by EBSCO Medical Review Board


Shoulder instability is when the upper-end of the arm bone slides partly or fully out of the shoulder socket.

Shoulder Instability
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This problem is often caused by repetitive trauma and overuse.

Risk Factors

This problem is more common in men between the ages of 18 and 25. It is also more common in baseball pitchers.


Problems may be:

  • Pain in the shoulder
  • Pain with throwing motion
  • Shoulder may slip out of place
  • Shoulder or arm weakness
  • Shoulder may feel loose


You will be asked about your symptoms and health history. A physical exam will be done. It will focus on your shoulder.

Images of your shoulder may be taken. This can be done with x-rays.


It may take 3 months to heal. The goals of treatment are to ease pain and swelling. This may include:

  • Medicine to ease pain and swelling
  • A sling to prevent the shoulder from moving as it heals
  • Exercises to help with strength, flexibility, and range of motion


Some people may need surgery when other methods do not help. Surgery may be done to repair torn or stretched ligaments so they can hold the shoulder joint in place.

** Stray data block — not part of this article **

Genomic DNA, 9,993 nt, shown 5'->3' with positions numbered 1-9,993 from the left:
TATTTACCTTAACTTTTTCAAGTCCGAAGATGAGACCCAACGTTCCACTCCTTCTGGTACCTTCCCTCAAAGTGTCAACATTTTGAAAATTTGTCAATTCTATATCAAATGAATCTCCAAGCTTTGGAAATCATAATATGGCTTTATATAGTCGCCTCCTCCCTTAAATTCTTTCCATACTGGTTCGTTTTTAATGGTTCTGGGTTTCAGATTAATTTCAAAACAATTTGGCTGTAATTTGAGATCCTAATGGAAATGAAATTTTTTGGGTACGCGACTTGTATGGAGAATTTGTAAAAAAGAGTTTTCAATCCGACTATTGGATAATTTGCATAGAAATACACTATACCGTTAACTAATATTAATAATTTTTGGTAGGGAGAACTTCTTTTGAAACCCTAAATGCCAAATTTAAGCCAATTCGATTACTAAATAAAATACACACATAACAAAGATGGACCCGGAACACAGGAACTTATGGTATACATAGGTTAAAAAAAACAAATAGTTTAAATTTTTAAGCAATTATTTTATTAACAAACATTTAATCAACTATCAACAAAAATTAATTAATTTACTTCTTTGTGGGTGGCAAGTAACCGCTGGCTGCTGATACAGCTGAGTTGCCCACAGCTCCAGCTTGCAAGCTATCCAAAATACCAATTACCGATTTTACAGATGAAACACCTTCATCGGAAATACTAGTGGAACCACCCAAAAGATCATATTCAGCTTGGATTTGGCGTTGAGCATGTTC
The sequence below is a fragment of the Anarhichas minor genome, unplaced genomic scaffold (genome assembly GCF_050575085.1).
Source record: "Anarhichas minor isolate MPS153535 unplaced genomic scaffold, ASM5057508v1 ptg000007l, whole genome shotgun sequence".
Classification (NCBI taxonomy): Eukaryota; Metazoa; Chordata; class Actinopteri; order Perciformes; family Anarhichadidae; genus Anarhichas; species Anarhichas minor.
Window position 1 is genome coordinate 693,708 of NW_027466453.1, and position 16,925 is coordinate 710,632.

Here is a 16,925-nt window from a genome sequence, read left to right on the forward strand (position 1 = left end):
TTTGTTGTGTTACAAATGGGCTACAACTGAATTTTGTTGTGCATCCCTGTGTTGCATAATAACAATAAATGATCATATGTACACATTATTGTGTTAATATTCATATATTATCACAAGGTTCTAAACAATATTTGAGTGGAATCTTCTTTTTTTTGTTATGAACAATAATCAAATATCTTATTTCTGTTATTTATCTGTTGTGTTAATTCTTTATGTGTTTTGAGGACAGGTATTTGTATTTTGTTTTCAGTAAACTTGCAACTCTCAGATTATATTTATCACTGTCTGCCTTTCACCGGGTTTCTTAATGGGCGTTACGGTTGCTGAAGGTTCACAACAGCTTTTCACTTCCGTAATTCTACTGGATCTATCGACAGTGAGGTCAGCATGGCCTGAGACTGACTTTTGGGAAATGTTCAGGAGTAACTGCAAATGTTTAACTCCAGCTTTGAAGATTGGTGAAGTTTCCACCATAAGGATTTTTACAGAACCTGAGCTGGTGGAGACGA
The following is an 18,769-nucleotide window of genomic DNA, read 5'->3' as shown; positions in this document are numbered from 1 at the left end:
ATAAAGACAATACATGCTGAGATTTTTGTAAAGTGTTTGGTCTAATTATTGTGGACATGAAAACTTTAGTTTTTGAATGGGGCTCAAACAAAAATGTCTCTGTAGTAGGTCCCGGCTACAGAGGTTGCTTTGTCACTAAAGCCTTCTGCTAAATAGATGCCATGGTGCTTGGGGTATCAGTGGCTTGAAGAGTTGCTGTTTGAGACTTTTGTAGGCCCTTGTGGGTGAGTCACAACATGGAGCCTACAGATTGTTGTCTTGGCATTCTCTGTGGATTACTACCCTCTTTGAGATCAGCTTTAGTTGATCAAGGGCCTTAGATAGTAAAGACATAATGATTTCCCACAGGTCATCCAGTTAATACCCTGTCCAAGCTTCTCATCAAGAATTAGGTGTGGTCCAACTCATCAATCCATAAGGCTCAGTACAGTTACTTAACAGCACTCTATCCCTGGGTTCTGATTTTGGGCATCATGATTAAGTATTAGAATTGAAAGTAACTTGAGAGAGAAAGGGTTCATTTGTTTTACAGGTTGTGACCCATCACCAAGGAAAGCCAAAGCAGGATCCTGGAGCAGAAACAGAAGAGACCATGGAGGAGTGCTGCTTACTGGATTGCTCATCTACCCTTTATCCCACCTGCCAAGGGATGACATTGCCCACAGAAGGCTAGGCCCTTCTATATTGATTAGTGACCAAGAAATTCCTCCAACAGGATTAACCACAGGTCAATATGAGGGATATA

Strengthening the rotator cuff muscles may help prevent some injuries. This can be done with exercise.


Family Doctor—American Academy of Family Physicians 

Ortho Info—American Academy of Orthopaedic Surgeons 


Canadian Orthopaedic Association 

Canadian Orthopaedic Foundation 


Chronic shoulder instability. Ortho Info—American Academy of Orthopaedic Surgeons website. Available at: Updated December 2013. Accessed December 9, 2019.

Desmeules F, Barry J, et al. Surgical interventions for post-traumatic anterior shoulder instability in adults. Cochrane Database of Systematic Reviews 2014;(5):CD011092.

Nassiri N, Eliasberg C, et al. Shoulder instability in the overhead athlete: A systematic review comparing arthroscopic and open stabilization procedures. 2015;3(2):suppl2325967115S00154.

Owens BD, Campbell SE, et al. Risk factors for anterior glenohumeral instability. Am J Sports Med. 2014;42(11):2591-2596.

Recurrent subluxation of shoulder. EBSCO DynaMed website. Available at: . Updated August 21, 2014. Accessed December 9, 2019.

Woodward TW, Best TM. The painful shoulder: part I. Clinical evaluation. Am Fam Physician. 2000 May 15;61(10):3079-3088.

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